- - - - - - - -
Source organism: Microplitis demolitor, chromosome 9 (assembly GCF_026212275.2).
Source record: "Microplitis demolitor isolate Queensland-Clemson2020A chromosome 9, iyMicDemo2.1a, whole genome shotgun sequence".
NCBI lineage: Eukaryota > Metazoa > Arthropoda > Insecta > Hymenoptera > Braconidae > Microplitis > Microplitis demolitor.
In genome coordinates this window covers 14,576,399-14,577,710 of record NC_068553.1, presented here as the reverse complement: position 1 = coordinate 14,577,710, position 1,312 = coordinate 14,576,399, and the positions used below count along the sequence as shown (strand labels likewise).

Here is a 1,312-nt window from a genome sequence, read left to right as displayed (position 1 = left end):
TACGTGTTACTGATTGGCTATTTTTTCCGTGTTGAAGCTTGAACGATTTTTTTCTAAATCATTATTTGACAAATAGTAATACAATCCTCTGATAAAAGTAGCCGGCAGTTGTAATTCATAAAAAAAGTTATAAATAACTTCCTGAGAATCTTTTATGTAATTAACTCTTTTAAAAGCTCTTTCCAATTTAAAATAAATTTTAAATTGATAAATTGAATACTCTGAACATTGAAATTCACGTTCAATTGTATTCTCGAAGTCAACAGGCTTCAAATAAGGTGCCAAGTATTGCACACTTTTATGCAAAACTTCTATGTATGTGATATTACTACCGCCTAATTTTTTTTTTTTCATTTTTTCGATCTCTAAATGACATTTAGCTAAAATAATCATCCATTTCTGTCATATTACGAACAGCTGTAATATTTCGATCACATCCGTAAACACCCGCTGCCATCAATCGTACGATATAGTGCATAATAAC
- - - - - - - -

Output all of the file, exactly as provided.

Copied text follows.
Source organism: Microplitis demolitor, chromosome 9 (assembly GCF_026212275.2).
Source record: "Microplitis demolitor isolate Queensland-Clemson2020A chromosome 9, iyMicDemo2.1a, whole genome shotgun sequence".
NCBI lineage: Eukaryota > Metazoa > Arthropoda > Insecta > Hymenoptera > Braconidae > Microplitis > Microplitis demolitor.
In genome coordinates this window covers 14,576,399-14,577,710 of record NC_068553.1, presented here as the reverse complement: position 1 = coordinate 14,577,710, position 1,312 = coordinate 14,576,399, and the positions used below count along the sequence as shown (strand labels likewise).

Here is a 1,312-nt window from a genome sequence, read left to right as displayed (position 1 = left end):
TACGTGTTACTGATTGGCTATTTTTTCCGTGTTGAAGCTTGAACGATTTTTTTCTAAATCATTATTTGACAAATAGTAATACAATCCTCTGATAAAAGTAGCCGGCAGTTGTAATTCATAAAAAAAGTTATAAATAACTTCCTGAGAATCTTTTATGTAATTAACTCTTTTAAAAGCTCTTTCCAATTTAAAATAAATTTTAAATTGATAAATTGAATACTCTGAACATTGAAATTCACGTTCAATTGTATTCTCGAAGTCAACAGGCTTCAAATAAGGTGCCAAGTATTGCACACTTTTATGCAAAACTTCTATGTATGTGATATTACTACCGCCTAATTTTTTTTTTTTCATTTTTTCGATCTCTAAATGACATTTAGCTAAAATAATCATCCATTTCTGTCATATTACGAACAGCTGTAATATTTCGATCACATCCGTAAACACCCGCTGCCATCAATCGTACGATATAGTGCATAATAAC